Yes, the manuscript I’m working on at this moment won’t make it into readers’ hands for years, if at all. But that’s true of everything we do as artists, every day. 
Every day we hope our work will find its audience.
And in this time of fear and confusion and anxiety, we can offer that same hope—the kind we’re so good at harnessing—to the people who need it. All we have to do is continue to create worlds where young people now separated from their friends and communities can find a connection. And invite them in.

Melissa Cole Essig writes middle-grade and YA fiction and holds an MFA in Writing for Children and Young Adults from the Vermont College of Fine Arts. She lives in Asheville, North Carolina with her spouse, two kids, and a hound dog who always needs walking. She would love to connect with you on Twitter @MColeEssig


Sandra Warren said...

Thanks for sharing Melissa Essig's post. It was thought provoking and made me think about capturing my thoughts on this unique time in history for a story that may never see the light of day. It is indeed a time to write.

Carol Baldwin said...

THANKS, Sandra. I thought Melissa said it so eloquently.

Linda Phillips said...

Thanks for this very honest and realistic view of the present moment. And I can totally relate to the jogger incident. My husband was practically mowed down by a jogger who came up from behind without warning, and without swerving out six feet. I was incensed as well. As for taking this time to write whatever we might write without regard to future publication I say Yes and amen!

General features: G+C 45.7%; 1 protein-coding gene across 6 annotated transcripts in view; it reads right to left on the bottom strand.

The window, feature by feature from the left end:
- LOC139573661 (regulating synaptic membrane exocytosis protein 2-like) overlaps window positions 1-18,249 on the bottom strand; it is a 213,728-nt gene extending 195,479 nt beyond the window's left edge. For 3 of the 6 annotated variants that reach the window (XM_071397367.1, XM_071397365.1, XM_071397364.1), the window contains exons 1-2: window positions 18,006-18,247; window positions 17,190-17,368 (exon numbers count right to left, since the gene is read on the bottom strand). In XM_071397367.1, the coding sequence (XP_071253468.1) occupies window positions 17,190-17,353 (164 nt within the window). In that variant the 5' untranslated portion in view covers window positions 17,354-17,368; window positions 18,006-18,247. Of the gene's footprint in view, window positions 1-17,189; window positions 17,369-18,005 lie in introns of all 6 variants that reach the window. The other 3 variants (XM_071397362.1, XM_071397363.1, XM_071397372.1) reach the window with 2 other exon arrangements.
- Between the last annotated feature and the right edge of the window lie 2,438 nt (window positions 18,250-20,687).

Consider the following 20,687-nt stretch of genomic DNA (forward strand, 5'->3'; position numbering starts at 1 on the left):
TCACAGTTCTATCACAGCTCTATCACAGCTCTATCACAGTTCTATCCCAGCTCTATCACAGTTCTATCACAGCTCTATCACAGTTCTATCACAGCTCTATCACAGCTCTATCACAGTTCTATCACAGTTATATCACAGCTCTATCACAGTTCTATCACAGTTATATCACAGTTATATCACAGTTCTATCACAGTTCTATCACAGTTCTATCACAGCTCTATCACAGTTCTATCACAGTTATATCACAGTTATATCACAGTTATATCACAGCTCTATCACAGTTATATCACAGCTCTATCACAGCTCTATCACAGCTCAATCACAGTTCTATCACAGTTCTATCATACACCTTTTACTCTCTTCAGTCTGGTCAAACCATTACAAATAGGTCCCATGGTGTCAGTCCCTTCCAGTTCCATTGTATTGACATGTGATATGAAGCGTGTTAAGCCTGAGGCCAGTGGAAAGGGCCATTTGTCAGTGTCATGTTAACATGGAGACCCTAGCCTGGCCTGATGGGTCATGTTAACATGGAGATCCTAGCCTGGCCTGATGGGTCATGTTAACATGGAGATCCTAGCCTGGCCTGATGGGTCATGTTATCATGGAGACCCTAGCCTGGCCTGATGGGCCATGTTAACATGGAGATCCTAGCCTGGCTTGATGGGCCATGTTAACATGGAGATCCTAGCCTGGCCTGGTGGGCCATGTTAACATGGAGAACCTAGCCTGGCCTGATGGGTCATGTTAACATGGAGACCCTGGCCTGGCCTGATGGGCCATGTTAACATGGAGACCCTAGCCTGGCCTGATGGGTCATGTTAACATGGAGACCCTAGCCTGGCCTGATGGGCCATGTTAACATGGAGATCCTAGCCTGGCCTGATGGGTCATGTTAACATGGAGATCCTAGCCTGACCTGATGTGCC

Carol Baldwin said...

Thanks, Linda. obviously, I agree!

Joan Y. Edwards said...

Dear Carol,
Thank you for sharing Melissa’s view about jogging and distancing. We get protective of our lives and well-being during these difficult times. Our emotions are high and on edge. Praying for all if us to be able to be safe and well. Writers and illustrators have a unique gift to the world. Document and give your opinions of life.

Stay well. Be safe.


Carol Baldwin said...

You’re absolutely right, Joan. It is a difficult time and we have an important job!

Theresa Milstein said...

This is such a strange time. I walked through the supermarket yesterday, recently recovered from the virus, wearing my mask and gloves. And yet still shrinking when people got too close or I got too close to people. I saw a mom with her infant at the checkout line and tried to pass a safe distance away. It made me tear up. Everything we took for granted is just different and hard. Feeling those typical connections are missing too.

Joan Y. Edwards said...

Dear Carol,
Thanks. Enjoy your writing!

Never Give Up

Carol Baldwin said...

Theresa, so glad to hear you recovered! It is a strange time. Wonder how this will effect students like yours. Thanks for commenting.

Gretchen said...

Thanks, Melissa and Carol, for this post on life in this new world. I'm walking in the afternoons and so far had no bumping from others to fret about. My perspective has changed as much as my habits.

Carol Baldwin said...

Yes, our perspectives have changed, haven't they, Gretchen?

Rosi said...

Thanks for a thought-provoking post. I never go outside my yard except to the mailbox once or twice a week. I haven't been within 20 feet of anyone except my daughters's family in about 5 weeks. We live in interesting time.